The anti-aging digital performance capture, with multiple cameras used to capture data on each actor’s face, added serious complications to your work.
It really was challenging. Also with the de-aging technique with these camera rigs – each angle had three cameras. It was a big rig. But any shot that Scorsese wanted us to do we had to be able to deliver. It took so long to finish one of these shots – the post production was more than a year.
I don’t think a move exists where you see the characters realistically age so many decades. It’s not just retouching – it’s actual face replacement. You go from the 40s to 2000 and you really see them go through a lifetime. It really gives a special power to the story.
How did you go about creating distinct looks for the different eras of “The Irishman”?
That’s a very important part of it – what the passing of time means. I also wanted to be able to give each decade a different feel. And Scorsese wanted this home movie feel for the early period but he didn’t want this jittery, handheld look. I was thinking it had to be film but with these cameras with the big rigs, and changing the magazines, it wouldn’t have worked. So this is where the digitalization came in. We decided we had to do it digital for the scenes that required de-aging.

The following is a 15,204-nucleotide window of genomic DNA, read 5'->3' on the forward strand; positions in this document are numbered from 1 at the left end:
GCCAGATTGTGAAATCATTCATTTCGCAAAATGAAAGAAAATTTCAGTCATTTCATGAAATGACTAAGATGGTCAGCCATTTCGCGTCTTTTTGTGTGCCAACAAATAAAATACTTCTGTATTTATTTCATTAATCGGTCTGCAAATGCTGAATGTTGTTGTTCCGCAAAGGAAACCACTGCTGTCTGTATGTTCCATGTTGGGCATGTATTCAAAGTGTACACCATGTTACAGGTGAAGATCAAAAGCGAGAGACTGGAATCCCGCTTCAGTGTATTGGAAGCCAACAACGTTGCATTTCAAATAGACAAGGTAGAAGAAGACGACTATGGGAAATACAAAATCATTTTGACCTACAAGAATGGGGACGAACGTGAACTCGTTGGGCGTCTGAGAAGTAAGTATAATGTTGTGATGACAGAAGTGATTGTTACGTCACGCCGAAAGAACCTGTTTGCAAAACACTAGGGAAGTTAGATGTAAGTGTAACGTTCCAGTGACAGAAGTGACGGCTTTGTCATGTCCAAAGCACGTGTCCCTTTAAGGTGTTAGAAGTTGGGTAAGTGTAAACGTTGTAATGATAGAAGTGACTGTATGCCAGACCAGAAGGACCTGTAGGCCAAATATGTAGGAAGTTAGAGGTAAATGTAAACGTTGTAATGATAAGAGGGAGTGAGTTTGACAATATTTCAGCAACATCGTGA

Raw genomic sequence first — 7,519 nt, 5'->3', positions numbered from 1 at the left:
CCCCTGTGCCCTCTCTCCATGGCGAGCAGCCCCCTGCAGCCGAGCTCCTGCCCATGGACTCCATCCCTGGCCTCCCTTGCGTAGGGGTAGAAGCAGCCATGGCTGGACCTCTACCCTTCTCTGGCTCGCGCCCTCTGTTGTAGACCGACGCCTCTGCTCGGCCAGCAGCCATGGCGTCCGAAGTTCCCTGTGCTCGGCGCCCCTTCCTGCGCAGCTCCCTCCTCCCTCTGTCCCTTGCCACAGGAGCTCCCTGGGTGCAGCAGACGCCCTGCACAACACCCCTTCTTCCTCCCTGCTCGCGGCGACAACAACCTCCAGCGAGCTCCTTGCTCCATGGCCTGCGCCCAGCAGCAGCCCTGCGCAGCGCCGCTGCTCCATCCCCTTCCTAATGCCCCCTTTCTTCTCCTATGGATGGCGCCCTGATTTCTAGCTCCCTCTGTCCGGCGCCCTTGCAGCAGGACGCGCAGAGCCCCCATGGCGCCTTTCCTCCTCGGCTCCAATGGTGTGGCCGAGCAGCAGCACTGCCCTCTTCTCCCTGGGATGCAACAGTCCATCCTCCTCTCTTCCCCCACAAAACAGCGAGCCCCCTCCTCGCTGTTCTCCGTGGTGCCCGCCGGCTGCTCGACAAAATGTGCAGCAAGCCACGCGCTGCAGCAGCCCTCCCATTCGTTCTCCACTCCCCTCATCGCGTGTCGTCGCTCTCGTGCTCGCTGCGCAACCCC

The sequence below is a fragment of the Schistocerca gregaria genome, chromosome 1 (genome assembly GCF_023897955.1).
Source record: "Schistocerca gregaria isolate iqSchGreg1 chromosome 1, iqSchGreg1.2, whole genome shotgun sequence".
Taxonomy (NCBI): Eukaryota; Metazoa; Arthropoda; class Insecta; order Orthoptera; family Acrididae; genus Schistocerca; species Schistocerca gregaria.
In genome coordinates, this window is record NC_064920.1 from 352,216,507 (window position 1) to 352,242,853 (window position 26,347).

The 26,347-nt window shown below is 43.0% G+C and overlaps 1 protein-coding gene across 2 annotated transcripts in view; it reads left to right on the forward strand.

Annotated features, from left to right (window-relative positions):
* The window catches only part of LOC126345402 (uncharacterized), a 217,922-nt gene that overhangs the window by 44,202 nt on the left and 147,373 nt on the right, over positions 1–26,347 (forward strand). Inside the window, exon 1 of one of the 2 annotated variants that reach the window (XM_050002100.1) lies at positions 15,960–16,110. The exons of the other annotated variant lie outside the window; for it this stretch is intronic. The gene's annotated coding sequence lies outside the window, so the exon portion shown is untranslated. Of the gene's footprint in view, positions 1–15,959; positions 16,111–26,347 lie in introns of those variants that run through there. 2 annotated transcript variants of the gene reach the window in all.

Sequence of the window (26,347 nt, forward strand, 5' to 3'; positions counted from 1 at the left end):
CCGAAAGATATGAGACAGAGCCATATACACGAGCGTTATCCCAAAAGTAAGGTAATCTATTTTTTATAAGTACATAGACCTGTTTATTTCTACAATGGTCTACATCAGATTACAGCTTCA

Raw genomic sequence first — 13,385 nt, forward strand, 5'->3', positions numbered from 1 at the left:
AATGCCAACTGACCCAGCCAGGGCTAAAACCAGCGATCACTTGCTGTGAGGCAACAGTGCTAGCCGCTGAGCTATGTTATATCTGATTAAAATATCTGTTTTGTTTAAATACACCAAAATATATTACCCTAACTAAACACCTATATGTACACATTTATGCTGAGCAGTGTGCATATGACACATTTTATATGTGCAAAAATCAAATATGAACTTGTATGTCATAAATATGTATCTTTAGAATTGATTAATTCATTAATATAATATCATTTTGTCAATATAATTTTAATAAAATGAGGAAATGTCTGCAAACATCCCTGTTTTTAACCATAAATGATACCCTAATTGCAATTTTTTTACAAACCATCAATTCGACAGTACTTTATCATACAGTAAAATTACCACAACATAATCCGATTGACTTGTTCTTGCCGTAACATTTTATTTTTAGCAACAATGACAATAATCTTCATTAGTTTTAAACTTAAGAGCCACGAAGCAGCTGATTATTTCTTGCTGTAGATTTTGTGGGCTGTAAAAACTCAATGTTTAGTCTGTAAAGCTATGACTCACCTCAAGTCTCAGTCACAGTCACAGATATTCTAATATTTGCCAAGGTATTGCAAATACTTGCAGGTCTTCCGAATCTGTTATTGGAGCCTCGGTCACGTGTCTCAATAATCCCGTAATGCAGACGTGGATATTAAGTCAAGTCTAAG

I started researching still photography of the different eras. Since we can’t make it Super 8 or grainy or 16mm, I thought how about the memory that we all have of our parents’ photos, our own photos. I was born in the 60s and grew up in the 70s. I have a memory of how that looked.